TEN days or so ago, to mark 30 years since York Rugby League Club's Clarence Street ground closed, we ran a large poster photograph on the centre pages of The Press. We hoped it would stir a few memories, we said.

The photograph showed a match being played under floodlights at the ground in 1978. But we didn't know who York RL's opponents were.

That photograph prompted a big response from readers. Several got in touch by phone or letter to say the match was played against a touring Australia rugby league side. And reader Pat Graves was able to give more detail. The match was played on November 14, 1978, he wrote. And the result? A resounding 29-2 thumping for the home side. Perhaps not unexpected...

None of the contributions from readers came close to that sent in by John Zimnock, from Osbaldwick, however. John described in loving detail growing up next to the ground and falling in love with rugby league as a boy. His lengthy letter is rich in memory and in detail. So there was nothing for it but to reproduce it on these pages, with some extra photos from our archives to illustrate.

Over to you, John...

"Your photo of Clarence Street, from the Rowntree end terrace, certainly stirred my happy memories of growing up on nearby Rose Street. It was a big part of our lives.

"Walking to Archbishop Holgate’s I passed the place at least twice every day. After the deprivations of war in the Fifties it even provided us with sustenance as our 'gang' of hungry kids enjoyed its benefits to our stomachs. When games were on fleets of coaches would arrive and all park on the grass verge of Hambleton Terrace, opposite Rowntree's factory overlooking Rowntree’s private railway line. The coaches would be lined all the way from Wiggy Road to the Haxby Road end and whilst games were on the drivers would congregate at the top end to smoke fags and exchange banter. Meanwhile we were at the back of the buses lifting the handle of the emergency doors and climbing aboard to search the luggage racks - not for items to steal but for the packed lunches for the after-match snacks.

"Pal Roger Hildred took me to my first match. Standing on the terrace I was baffled but soon joined his cries of 'Come on Tank!' Tank Riley I think.

"One evening uncle Billy Botterill arrived on his bike from Osbaldwick and he and mum Marjorie asked if I wanted to join them at the game. I said no, better things to do, like read my Kit Carson comics. Later I was not happy as they didn’t say it was the Australian touring side playing!

"Later our school playing field was across the road where York Hospital now sits, and when games were on the gates were open at half time and admission was free. We kicked school games off at 2pm and when we were finished about eight of us would troop over the road in our muddy kit and watch the games. This was in the early 60s and by now we knew every player by name - and obviously Dave Rippon, as he was in our our Colts team before he left school.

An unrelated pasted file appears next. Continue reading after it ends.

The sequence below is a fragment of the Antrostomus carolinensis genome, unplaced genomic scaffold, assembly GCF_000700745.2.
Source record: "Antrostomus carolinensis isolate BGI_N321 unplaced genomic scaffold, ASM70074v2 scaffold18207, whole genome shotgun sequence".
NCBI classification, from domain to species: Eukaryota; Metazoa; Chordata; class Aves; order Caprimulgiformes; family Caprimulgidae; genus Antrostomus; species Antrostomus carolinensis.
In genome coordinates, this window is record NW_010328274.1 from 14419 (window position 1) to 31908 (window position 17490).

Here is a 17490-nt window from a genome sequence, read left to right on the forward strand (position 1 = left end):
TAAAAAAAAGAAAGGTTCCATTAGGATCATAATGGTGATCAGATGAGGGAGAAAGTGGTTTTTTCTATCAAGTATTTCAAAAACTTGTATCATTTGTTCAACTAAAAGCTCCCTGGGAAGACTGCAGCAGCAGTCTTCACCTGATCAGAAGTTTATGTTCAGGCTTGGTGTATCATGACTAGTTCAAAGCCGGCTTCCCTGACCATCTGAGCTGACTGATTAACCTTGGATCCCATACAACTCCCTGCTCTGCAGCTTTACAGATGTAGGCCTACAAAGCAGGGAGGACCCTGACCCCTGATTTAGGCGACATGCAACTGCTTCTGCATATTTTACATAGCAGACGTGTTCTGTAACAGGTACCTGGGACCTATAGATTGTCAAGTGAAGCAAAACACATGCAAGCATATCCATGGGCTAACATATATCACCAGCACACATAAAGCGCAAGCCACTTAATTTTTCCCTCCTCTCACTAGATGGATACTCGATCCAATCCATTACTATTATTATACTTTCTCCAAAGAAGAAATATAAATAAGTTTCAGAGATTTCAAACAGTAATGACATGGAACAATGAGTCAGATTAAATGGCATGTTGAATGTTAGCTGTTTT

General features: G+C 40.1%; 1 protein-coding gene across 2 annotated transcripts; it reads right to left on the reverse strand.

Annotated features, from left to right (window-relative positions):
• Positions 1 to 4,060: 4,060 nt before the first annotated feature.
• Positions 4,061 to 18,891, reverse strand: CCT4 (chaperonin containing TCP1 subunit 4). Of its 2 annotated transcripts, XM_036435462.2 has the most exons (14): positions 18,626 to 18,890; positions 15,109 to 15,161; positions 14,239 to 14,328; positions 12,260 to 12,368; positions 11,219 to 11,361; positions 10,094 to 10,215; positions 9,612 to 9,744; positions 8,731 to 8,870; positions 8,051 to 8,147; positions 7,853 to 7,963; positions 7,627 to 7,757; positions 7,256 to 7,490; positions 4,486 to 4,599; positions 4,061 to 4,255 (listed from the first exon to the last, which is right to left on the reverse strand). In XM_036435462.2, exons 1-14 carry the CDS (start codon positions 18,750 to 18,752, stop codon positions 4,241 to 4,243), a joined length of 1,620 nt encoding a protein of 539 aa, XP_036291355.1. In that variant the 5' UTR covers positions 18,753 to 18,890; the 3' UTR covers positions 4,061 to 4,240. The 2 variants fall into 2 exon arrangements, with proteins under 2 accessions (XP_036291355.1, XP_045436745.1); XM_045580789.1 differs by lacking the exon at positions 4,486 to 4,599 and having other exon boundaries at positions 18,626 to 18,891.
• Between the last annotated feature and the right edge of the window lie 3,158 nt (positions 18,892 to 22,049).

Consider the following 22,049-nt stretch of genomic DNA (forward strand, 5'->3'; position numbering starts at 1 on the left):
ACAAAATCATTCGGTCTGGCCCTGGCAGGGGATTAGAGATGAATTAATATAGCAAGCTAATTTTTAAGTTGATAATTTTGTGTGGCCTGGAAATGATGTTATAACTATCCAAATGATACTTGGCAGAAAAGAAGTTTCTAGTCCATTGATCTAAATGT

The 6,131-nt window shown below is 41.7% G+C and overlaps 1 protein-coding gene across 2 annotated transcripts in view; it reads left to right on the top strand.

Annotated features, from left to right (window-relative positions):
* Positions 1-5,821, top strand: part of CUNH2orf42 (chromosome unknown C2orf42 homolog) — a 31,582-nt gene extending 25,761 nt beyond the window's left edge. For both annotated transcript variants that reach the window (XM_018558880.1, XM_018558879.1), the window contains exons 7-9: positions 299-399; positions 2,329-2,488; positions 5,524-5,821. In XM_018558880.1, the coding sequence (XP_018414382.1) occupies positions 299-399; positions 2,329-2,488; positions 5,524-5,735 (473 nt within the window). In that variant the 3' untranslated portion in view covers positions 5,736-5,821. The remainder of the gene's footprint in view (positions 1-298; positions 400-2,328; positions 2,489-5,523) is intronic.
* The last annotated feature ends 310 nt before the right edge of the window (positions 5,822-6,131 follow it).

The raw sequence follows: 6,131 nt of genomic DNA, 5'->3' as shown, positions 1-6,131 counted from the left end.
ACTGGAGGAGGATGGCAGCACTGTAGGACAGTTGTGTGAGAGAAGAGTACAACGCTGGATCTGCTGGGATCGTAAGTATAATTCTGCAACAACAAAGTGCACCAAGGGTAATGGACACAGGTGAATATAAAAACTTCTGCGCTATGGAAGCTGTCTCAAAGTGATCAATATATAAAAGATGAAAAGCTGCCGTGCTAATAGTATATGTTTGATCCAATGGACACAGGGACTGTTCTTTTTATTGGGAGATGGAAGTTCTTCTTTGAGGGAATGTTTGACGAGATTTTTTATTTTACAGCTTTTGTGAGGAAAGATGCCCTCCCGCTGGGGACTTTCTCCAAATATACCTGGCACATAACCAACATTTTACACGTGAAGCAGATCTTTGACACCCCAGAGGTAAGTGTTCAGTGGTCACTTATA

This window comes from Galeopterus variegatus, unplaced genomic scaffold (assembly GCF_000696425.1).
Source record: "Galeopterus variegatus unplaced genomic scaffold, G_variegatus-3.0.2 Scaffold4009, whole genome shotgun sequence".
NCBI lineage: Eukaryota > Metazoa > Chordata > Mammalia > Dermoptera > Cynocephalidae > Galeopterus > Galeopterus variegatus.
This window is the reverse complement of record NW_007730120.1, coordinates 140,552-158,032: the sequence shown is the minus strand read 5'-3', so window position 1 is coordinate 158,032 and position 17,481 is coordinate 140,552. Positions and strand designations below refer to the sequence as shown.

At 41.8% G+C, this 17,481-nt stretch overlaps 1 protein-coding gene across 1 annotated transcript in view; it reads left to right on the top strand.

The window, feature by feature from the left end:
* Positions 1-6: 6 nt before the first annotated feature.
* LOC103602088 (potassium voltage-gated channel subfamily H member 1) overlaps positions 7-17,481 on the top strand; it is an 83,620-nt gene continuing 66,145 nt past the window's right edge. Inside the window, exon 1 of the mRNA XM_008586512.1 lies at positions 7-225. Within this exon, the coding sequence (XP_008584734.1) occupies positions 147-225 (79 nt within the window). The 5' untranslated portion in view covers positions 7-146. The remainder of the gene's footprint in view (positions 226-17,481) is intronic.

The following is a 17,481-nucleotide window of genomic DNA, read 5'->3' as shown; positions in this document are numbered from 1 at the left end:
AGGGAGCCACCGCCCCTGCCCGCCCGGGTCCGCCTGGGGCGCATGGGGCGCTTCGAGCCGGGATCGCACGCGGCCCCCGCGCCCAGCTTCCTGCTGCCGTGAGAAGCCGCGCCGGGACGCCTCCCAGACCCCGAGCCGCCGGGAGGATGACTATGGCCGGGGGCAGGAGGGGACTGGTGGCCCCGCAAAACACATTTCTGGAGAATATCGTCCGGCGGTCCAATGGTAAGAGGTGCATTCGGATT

"The team was known as 'Leeds old boys' because of all the players that joined us as their careers wound down - Jeff Stevenson at scrum half for one. We also got scrum half John Smith from Hull, and many disliked him because he kicked the ball and possession is the key in rugby league. But many of his kicks went to ex-York RI wing Geoff Smith to end up in tries, Geoff an excellent Great Britain winger.

"In 1963 we all thought we were off to Wembley as York had signed try-scoring prop Albert 'Budgie' Firth from Wakefield - my hero, people used to bounce off him. Except we got Trinity in a packed semi final, 6,000 in the house, and Albert soon got 'injured' and that was us done.

"The following year famed winger Mick Sullivan joined from St Helens and we thought this is it, we’re off to the races, but he did more damage as landlord of the Royal Oak than he ever did on the pitch.

"I remember Vic Yorke, our hardworking great goal kicker, being criticised for a poor game. 'What do ya expect, he only come off night shift at Rowntree's at 6.30 this morning?'

"By now cycling from Haxby for games I had a duty to report on games to ex Coldstream Guardsman and relative Fred Heilds on Stanley Street, a wonderful man with wife Minnie giving me tea. I kept my bike in their backyard during games so it didn’t get nicked.

"Lots of players would be sent off and as they went down the tunnel those rich folk in the stand that had paid an extra two pence for a cushion would throw cushions at the player carded - it was always a laugh when some threw the cushions back.

"In one game an old lady went on the pitch and started hitting the player sent off with her brolly. He took it off her and snapped it over his knee. So much for pitch invasions.

"After one school game we went over to watch York A as Dave Rippon had just signed from Heworth and we wanted to see how he was getting on. Dave was on the deck when Bert Render gave him a massive kick in the back. At this point we decided rugby league was not for us so we stuck to playing union at York rugby club on Hob Moor.

"Still it was heart-breaking when the ground was sold. No more trips to the Punch Bowl to get abuse from Archies Old Boy and landlord Brian Coulson, ex Hull KR, for being sissy for playing union.

"Stir a few memories? I think you did that."

Brilliant stuff. Many thanks, John.

Stephen Lewis